Chart Of The Day: The Pony Car Wars In 2011

Edward Niedermeyer
by Edward Niedermeyer

What is there to say about this chart? Mustang had a shot… it coulda been a contender… but Camaro was just too busy building momentum, en route to what should be the nameplate’s best volume year since 1995. Challenger, meanwhile, just seems stuck spinning its wheels in third place. Oh, and since this chart has little in the way of controversy, let me just add this: if Hyundai starts breaking out its Genesis Coupe sales when it launches a muscle car-inspired facelift for the model, we would love to see how that underdog story plays out. In the meantime, though, Genesis coupe and sedan combined barely touch the Challenger’s volume… at this point pony cars are still very much an American game.

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  • CJinSD CJinSD on Jun 16, 2011

    I don't think any of the two ton pony cars have a future as CAFE ramps up. It is almost time for a return of the Mustang II, which sort of suits when you consider that the Mustang has been 'evolving' pretty much like it did at the end of the '60s. The Probe was almost called a Mustang back when the Mustang sold in far greater numbers. Remember the Mitsubishi Challenger? The Charger 2.2? Even if gas prices go back to normal, the automakers won't have the option of selling 100,000 heavy, powerful coupes in their model mixes.

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    • CJinSD CJinSD on Jun 17, 2011

      @SV Smaller and lighter would be great, but they don't have any obvious sources of component sets for such a car unless it is FWD. I won't buy anything turbocharged, but I seem less and less likely to ever buy a Mustang newer than 1966 as time goes by. The new one isn't all bad, but it is much too big for a 2+2 in my book. The Challenger is a good looking car. My not-exactly-car-enthusiast friends made a lot of favorable comments about their styling during the first year they were on the road. I certainly like the styling more than the Charger's, but I really can't stand the idea that they removed all the room of the sedan without removing any of the weight. Maybe they should have had some old hot-rodders teach them how to section the body. I think the Camaro is just awful. It is compromised by its styling in so many ways without managing to look good when near another car to give it scale. I came out of a sandwitch shop to see an orange Camaro RS parked next between an E46 BMW and some other normal sized sedan. It looked like a drunk with a tub of Bondo had fashioned it out of an old full sized truck. The front end is definitely more Silverado than sports coupe, and stood about a foot higher than the leading edge of the BMW's hood. The greenhouse is too small for a car the size the Camaro should be, let alone the 1.5:1 scale parade float that it is. The interior looks gimmicky and cave-like. The trunk opening is a joke too.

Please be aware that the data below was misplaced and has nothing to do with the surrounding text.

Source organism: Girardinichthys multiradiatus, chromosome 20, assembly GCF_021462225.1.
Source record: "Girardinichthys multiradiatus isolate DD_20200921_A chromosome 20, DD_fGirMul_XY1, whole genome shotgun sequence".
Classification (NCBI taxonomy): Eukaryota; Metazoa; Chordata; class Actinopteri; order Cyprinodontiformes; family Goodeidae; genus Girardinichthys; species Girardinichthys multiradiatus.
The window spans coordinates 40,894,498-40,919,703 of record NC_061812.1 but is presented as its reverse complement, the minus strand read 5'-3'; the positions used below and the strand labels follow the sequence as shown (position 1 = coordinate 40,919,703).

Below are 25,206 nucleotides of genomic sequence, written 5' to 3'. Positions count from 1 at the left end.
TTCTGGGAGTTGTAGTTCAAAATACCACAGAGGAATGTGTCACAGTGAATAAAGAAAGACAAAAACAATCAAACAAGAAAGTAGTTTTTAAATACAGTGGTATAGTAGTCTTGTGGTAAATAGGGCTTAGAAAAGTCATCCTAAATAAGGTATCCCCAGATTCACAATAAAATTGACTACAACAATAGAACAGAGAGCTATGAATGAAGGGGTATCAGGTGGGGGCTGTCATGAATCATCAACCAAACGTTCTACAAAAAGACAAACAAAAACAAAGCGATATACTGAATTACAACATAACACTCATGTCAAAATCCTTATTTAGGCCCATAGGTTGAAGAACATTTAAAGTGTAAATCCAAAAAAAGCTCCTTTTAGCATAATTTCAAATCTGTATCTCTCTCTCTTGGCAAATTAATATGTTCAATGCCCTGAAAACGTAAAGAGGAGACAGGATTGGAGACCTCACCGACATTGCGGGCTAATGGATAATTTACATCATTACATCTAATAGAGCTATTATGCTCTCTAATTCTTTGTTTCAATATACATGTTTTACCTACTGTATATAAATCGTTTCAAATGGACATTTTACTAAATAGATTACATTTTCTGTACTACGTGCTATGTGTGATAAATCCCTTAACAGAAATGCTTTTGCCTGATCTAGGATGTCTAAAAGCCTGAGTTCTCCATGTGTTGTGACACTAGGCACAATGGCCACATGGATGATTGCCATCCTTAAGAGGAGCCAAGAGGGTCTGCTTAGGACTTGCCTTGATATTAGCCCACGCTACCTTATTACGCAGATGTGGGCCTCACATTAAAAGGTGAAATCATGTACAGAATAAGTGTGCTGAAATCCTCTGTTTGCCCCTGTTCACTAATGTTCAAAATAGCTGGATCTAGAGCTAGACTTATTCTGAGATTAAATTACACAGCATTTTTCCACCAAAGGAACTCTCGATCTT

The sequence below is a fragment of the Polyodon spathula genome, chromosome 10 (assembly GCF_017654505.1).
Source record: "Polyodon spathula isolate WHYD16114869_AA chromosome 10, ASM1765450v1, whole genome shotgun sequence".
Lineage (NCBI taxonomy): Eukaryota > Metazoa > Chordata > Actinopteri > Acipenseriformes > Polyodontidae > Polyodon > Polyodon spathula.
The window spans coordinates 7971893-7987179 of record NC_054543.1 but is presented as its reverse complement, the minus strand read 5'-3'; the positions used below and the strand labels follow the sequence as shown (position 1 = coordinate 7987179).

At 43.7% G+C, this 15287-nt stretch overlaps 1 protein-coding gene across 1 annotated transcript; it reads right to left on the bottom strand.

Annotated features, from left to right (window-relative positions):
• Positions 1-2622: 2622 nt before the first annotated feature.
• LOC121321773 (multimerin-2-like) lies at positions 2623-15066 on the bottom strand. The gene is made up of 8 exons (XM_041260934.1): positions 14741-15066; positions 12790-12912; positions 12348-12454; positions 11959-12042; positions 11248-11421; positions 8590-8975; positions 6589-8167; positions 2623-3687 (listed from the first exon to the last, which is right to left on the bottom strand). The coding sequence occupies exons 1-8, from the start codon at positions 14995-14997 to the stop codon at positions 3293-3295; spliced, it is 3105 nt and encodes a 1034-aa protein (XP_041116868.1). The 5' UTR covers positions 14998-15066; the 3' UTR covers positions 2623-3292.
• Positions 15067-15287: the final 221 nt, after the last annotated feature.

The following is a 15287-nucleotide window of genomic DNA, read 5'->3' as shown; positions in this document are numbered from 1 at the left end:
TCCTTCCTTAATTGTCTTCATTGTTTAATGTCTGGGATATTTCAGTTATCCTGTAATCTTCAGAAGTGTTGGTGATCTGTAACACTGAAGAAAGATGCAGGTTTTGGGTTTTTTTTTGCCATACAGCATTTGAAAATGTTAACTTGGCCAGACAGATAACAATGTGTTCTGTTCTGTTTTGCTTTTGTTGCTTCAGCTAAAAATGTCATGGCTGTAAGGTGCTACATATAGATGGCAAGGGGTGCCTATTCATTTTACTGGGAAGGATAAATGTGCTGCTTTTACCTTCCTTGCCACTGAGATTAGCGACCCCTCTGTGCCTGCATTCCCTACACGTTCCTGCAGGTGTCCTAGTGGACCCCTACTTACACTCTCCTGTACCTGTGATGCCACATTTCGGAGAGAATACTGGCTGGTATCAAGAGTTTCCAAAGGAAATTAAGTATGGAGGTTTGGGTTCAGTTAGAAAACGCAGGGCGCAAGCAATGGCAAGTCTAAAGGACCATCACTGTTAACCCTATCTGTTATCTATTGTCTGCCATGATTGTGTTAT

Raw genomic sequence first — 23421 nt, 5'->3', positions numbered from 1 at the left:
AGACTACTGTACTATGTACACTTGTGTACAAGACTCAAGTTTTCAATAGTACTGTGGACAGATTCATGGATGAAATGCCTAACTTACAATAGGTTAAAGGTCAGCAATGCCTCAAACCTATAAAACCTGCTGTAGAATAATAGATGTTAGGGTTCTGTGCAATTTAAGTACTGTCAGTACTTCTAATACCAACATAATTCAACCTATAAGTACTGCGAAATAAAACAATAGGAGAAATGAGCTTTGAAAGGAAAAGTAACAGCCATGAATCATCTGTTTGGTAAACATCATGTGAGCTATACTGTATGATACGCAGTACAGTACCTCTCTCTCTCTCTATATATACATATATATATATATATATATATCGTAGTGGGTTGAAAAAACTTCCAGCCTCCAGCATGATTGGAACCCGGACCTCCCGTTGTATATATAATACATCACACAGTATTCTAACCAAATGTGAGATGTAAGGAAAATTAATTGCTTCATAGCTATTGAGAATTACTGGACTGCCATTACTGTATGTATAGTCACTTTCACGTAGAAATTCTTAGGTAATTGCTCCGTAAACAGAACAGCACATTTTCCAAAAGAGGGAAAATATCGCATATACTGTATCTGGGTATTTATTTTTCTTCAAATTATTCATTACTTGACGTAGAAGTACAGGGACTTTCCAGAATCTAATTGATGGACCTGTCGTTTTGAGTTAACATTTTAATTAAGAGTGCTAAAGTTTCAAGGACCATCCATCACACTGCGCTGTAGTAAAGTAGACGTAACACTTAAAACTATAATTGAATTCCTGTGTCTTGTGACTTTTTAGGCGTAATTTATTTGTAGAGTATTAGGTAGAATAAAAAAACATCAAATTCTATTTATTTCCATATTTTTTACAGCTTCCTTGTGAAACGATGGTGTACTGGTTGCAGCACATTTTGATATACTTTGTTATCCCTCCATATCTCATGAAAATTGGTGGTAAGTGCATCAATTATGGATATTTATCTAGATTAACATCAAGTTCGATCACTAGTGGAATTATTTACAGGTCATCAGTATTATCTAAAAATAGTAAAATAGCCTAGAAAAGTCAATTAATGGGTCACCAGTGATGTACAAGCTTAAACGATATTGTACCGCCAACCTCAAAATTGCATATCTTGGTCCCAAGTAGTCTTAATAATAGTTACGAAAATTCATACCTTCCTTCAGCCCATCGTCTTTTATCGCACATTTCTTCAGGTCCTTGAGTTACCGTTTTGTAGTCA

• Nrd515 Nrd515 on Jun 17, 2011

    As big and heavy as the Challenger is, it was an easy choice for me. A mid 13 second car is fast/quick enough (I made a few mods and now traction at launch is something that's very hard to find now, the car has actually slowed down at the strip by a few tenths, but the MPH is up, so it is making more power), and I get an easy 17 MPG around town and about 27 on the highway. I've had it for seven months and I love it. I don't really love the attention it gets though, from police to old people to teenagers, I get asked about it all the time. And it's been hit while parked twice already!

  • Joe_thousandaire Joe_thousandaire on Jun 17, 2011

    Perhaps the Genesis Coup could be included in this chart if Hyundai were to finally put on their big-boy pants and offer it with a V-8. Until then, even if its sales do improve, the Genesis will never be a 'pony-car'. I'd take mine in reverse of the sales order: Challenger-Mustang-Camaro.

    • Th009 Th009 on Jun 17, 2011

      As noted by Edward, Hyundai doesn't break out its sales from the sedan.

  • M 1 M 1 on Jun 17, 2011

    The phrases "Pony Car" and "Muscle Car" describe two different things. The pony car delivers the muscle car looks for somebody who can't afford the powerplant to back it up, and the muscle car is for covering the shortest distance from point A to B in the shortest time. Sure there is overlap, but among the people responsible for the terms, they aren't universally interchangeable. I was feeling faintly disappointed that the distinction is apparently lost here, but I suppose when a Hyundai is mentioned in the article itself and the 370Z makes an appearance in multiple posts, it isn't that surprising.